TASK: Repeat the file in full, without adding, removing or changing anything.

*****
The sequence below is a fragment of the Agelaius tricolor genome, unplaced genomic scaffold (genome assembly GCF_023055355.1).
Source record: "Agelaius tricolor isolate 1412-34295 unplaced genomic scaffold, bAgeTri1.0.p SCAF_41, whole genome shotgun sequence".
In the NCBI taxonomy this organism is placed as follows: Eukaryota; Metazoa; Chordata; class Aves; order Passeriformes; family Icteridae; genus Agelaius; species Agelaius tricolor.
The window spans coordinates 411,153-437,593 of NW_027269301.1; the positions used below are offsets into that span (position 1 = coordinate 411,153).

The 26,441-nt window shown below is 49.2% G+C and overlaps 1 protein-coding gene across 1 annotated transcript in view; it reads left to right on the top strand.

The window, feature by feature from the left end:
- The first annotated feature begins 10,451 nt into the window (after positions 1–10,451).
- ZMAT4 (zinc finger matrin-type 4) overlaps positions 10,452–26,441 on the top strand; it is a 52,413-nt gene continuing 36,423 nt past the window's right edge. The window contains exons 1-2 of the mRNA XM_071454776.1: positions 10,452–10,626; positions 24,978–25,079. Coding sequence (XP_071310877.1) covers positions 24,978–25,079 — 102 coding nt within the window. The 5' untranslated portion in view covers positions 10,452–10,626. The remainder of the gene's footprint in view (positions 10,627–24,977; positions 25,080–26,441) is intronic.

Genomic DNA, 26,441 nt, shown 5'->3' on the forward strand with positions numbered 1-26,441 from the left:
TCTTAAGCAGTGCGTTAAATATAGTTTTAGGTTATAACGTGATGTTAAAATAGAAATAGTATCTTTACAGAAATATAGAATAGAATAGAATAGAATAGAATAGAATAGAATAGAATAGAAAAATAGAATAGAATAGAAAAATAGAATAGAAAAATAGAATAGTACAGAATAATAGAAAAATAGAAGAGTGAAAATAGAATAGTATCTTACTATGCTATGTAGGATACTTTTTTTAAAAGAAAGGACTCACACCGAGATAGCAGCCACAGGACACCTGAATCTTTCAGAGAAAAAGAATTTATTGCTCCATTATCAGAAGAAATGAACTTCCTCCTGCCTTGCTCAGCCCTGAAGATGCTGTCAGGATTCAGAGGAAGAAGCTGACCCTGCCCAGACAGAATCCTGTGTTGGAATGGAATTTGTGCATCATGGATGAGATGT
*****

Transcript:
The sequence below is a fragment of the Agelaius tricolor genome, unplaced genomic scaffold (genome assembly GCF_023055355.1).
Source record: "Agelaius tricolor isolate 1412-34295 unplaced genomic scaffold, bAgeTri1.0.p SCAF_41, whole genome shotgun sequence".
In the NCBI taxonomy this organism is placed as follows: Eukaryota; Metazoa; Chordata; class Aves; order Passeriformes; family Icteridae; genus Agelaius; species Agelaius tricolor.
The window spans coordinates 411,153-437,593 of NW_027269301.1; the positions used below are offsets into that span (position 1 = coordinate 411,153).

The 26,441-nt window shown below is 49.2% G+C and overlaps 1 protein-coding gene across 1 annotated transcript in view; it reads left to right on the top strand.

The window, feature by feature from the left end:
- The first annotated feature begins 10,451 nt into the window (after positions 1–10,451).
- ZMAT4 (zinc finger matrin-type 4) overlaps positions 10,452–26,441 on the top strand; it is a 52,413-nt gene continuing 36,423 nt past the window's right edge. The window contains exons 1-2 of the mRNA XM_071454776.1: positions 10,452–10,626; positions 24,978–25,079. Coding sequence (XP_071310877.1) covers positions 24,978–25,079 — 102 coding nt within the window. The 5' untranslated portion in view covers positions 10,452–10,626. The remainder of the gene's footprint in view (positions 10,627–24,977; positions 25,080–26,441) is intronic.

Genomic DNA, 26,441 nt, shown 5'->3' on the forward strand with positions numbered 1-26,441 from the left:
TCTTAAGCAGTGCGTTAAATATAGTTTTAGGTTATAACGTGATGTTAAAATAGAAATAGTATCTTTACAGAAATATAGAATAGAATAGAATAGAATAGAATAGAATAGAATAGAATAGAAAAATAGAATAGAATAGAAAAATAGAATAGAAAAATAGAATAGTACAGAATAATAGAAAAATAGAAGAGTGAAAATAGAATAGTATCTTACTATGCTATGTAGGATACTTTTTTTAAAAGAAAGGACTCACACCGAGATAGCAGCCACAGGACACCTGAATCTTTCAGAGAAAAAGAATTTATTGCTCCATTATCAGAAGAAATGAACTTCCTCCTGCCTTGCTCAGCCCTGAAGATGCTGTCAGGATTCAGAGGAAGAAGCTGACCCTGCCCAGACAGAATCCTGTGTTGGAATGGAATTTGTGCATCATGGATGAGATGT